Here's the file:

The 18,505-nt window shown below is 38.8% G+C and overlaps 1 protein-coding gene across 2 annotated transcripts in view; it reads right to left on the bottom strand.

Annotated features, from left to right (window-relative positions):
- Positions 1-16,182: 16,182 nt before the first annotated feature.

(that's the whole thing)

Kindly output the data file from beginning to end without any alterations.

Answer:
The 18,505-nt window shown below is 38.8% G+C and overlaps 1 protein-coding gene across 2 annotated transcripts in view; it reads right to left on the bottom strand.

Annotated features, from left to right (window-relative positions):
- Positions 1-16,182: 16,182 nt before the first annotated feature.